By Emma Johnson
Memoirs from the late 1900s about Bhutan often talk about its infamous form of transit: a series of minibuses ruefully called ‘Vomit Comets’. Bhutan’s geography is almost entirely mountainous, so roads must follow the winding rivers to connect faraway districts. The roads themselves can be perilous: they are cut into the mountain and drop precipitously on one side. Erosion and landslides form constant obstacles. And until recently, roads across the country weren’t paved, yet the ‘Vomit Comets’ would take the bumpy, windy curves at breakneck speed.
Bhutanese officials struggle to adopt public transit that can accommodate this difficult geography. The country is too hilly and convoluted for trains, subways, or streetcars. The bus system has only gotten marginally better since the ‘Vomit Comet’ era, mostly because of asphalt. Cars remain the primary way to get around for those that can afford them.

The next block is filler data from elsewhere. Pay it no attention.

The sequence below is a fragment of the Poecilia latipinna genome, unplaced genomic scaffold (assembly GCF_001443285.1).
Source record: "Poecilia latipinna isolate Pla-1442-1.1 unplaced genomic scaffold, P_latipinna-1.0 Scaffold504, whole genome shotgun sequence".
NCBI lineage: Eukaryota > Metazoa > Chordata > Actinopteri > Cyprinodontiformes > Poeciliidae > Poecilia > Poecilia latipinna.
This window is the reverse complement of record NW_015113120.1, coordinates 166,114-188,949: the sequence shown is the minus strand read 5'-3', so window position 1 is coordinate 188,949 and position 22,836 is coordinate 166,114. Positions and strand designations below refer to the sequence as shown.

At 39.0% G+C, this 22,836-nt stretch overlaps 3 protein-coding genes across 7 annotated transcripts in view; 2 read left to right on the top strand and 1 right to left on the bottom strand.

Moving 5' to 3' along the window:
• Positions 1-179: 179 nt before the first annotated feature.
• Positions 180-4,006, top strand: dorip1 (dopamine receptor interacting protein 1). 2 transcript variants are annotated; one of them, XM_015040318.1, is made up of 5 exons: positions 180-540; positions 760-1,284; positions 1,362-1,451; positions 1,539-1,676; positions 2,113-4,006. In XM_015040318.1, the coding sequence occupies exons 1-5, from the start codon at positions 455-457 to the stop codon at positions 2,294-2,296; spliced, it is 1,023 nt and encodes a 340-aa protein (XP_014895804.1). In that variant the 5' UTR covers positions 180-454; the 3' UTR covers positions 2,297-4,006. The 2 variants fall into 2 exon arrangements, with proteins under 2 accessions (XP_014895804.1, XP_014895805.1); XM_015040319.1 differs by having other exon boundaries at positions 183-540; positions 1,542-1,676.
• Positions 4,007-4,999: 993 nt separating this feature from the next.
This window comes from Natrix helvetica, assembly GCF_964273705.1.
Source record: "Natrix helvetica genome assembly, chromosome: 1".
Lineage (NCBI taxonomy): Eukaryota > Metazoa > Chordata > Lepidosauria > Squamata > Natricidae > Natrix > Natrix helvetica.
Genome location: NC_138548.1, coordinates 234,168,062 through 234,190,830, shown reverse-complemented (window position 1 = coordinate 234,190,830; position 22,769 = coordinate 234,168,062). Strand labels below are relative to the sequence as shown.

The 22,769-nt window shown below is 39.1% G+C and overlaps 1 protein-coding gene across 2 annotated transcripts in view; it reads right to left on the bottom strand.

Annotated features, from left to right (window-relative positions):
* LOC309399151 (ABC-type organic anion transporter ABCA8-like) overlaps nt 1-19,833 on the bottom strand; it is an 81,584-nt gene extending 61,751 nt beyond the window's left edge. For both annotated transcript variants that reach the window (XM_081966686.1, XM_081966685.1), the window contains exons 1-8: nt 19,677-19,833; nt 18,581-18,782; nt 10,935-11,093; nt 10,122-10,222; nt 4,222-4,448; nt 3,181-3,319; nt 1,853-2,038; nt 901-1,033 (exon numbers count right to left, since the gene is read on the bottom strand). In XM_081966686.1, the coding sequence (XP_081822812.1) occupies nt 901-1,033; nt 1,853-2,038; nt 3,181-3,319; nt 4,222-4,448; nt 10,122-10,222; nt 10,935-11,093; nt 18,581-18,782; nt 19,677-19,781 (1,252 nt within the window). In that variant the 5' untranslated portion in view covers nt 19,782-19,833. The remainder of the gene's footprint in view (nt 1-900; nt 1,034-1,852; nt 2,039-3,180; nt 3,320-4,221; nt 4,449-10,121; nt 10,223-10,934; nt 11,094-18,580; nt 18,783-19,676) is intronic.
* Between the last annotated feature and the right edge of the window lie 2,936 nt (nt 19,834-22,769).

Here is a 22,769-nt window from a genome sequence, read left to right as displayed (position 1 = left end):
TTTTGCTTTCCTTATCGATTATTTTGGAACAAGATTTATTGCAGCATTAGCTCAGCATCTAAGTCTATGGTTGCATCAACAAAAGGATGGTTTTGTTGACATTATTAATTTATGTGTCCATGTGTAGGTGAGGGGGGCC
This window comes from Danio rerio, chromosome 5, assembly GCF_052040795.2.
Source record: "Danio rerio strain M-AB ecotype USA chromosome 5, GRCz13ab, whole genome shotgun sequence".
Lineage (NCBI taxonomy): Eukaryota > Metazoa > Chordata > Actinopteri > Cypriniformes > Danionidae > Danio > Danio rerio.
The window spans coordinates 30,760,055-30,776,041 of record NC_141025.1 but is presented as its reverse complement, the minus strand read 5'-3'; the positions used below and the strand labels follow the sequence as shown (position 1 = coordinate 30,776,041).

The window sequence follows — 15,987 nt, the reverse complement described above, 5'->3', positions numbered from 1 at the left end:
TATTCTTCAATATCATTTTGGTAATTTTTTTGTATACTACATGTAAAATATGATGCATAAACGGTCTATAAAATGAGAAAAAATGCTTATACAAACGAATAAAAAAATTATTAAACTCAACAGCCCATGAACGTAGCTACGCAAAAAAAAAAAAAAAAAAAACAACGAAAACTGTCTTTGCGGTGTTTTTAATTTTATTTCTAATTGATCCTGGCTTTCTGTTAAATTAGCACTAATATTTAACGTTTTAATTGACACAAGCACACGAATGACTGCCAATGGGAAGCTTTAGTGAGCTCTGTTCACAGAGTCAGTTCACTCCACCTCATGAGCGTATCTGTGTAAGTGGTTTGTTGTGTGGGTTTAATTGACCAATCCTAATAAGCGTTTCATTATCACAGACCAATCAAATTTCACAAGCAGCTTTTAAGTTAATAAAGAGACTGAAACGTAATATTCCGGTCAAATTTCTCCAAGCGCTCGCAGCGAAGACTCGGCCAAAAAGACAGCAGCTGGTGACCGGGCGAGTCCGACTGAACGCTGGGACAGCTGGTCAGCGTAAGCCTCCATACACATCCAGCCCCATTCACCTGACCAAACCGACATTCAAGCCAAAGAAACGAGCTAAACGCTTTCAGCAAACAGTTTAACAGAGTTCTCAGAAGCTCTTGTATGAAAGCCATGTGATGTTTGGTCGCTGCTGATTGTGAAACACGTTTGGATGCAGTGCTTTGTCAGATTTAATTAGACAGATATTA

The combination of geography, poor public transit, and increased development means that the number of private vehicles in Bhutan has exploded. According to a 2018 Ministry of Information and Communications report, the number of private cars registered in Bhutan, including taxis, went from 25,000 in 2000 to 89,3000 in 2017 — an increase of 357 percent, and equivalent to a car for every tenth person in a country with a population of only around 800,000.
“Expanding public transit would be my first priority,” says Tenzin Wangmo, the Chief Climate Officer of the National Environment Commission (NEC), when asked what environmental actions the NEC would take if they had enough funding.
(Representational image via Twitter)